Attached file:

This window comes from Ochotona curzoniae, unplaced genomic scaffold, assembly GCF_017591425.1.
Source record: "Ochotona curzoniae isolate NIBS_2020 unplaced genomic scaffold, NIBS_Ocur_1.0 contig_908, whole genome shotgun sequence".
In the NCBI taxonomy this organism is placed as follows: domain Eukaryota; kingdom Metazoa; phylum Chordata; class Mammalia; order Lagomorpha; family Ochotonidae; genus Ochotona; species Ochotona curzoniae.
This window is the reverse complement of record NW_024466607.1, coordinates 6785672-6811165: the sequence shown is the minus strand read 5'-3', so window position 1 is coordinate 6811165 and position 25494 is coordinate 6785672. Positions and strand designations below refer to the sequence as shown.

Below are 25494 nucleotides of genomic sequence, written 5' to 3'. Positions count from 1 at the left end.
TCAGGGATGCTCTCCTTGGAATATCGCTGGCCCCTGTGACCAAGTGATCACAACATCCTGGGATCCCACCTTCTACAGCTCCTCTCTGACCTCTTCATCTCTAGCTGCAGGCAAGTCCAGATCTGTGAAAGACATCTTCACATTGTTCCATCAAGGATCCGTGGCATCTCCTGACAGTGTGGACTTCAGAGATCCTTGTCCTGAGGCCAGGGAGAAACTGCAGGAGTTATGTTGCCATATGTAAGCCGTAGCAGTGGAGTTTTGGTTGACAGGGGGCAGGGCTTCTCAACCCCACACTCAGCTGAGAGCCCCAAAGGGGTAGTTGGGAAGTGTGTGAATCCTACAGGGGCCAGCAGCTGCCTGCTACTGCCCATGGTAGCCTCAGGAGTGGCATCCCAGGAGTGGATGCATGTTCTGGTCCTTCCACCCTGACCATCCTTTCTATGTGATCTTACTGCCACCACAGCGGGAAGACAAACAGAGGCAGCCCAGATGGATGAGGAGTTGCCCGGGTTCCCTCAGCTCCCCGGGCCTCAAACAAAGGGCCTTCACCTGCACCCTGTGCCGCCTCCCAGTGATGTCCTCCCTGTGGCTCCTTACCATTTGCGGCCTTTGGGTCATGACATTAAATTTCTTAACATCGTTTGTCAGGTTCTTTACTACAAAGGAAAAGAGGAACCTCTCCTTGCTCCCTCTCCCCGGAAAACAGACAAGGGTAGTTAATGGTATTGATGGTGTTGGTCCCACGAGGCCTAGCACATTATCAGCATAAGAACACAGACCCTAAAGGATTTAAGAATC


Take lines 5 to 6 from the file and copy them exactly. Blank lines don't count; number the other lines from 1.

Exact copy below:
Below are 25494 nucleotides of genomic sequence, written 5' to 3'. Positions count from 1 at the left end.
TCAGGGATGCTCTCCTTGGAATATCGCTGGCCCCTGTGACCAAGTGATCACAACATCCTGGGATCCCACCTTCTACAGCTCCTCTCTGACCTCTTCATCTCTAGCTGCAGGCAAGTCCAGATCTGTGAAAGACATCTTCACATTGTTCCATCAAGGATCCGTGGCATCTCCTGACAGTGTGGACTTCAGAGATCCTTGTCCTGAGGCCAGGGAGAAACTGCAGGAGTTATGTTGCCATATGTAAGCCGTAGCAGTGGAGTTTTGGTTGACAGGGGGCAGGGCTTCTCAACCCCACACTCAGCTGAGAGCCCCAAAGGGGTAGTTGGGAAGTGTGTGAATCCTACAGGGGCCAGCAGCTGCCTGCTACTGCCCATGGTAGCCTCAGGAGTGGCATCCCAGGAGTGGATGCATGTTCTGGTCCTTCCACCCTGACCATCCTTTCTATGTGATCTTACTGCCACCACAGCGGGAAGACAAACAGAGGCAGCCCAGATGGATGAGGAGTTGCCCGGGTTCCCTCAGCTCCCCGGGCCTCAAACAAAGGGCCTTCACCTGCACCCTGTGCCGCCTCCCAGTGATGTCCTCCCTGTGGCTCCTTACCATTTGCGGCCTTTGGGTCATGACATTAAATTTCTTAACATCGTTTGTCAGGTTCTTTACTACAAAGGAAAAGAGGAACCTCTCCTTGCTCCCTCTCCCCGGAAAACAGACAAGGGTAGTTAATGGTATTGATGGTGTTGGTCCCACGAGGCCTAGCACATTATCAGCATAAGAACACAGACCCTAAAGGATTTAAGAATC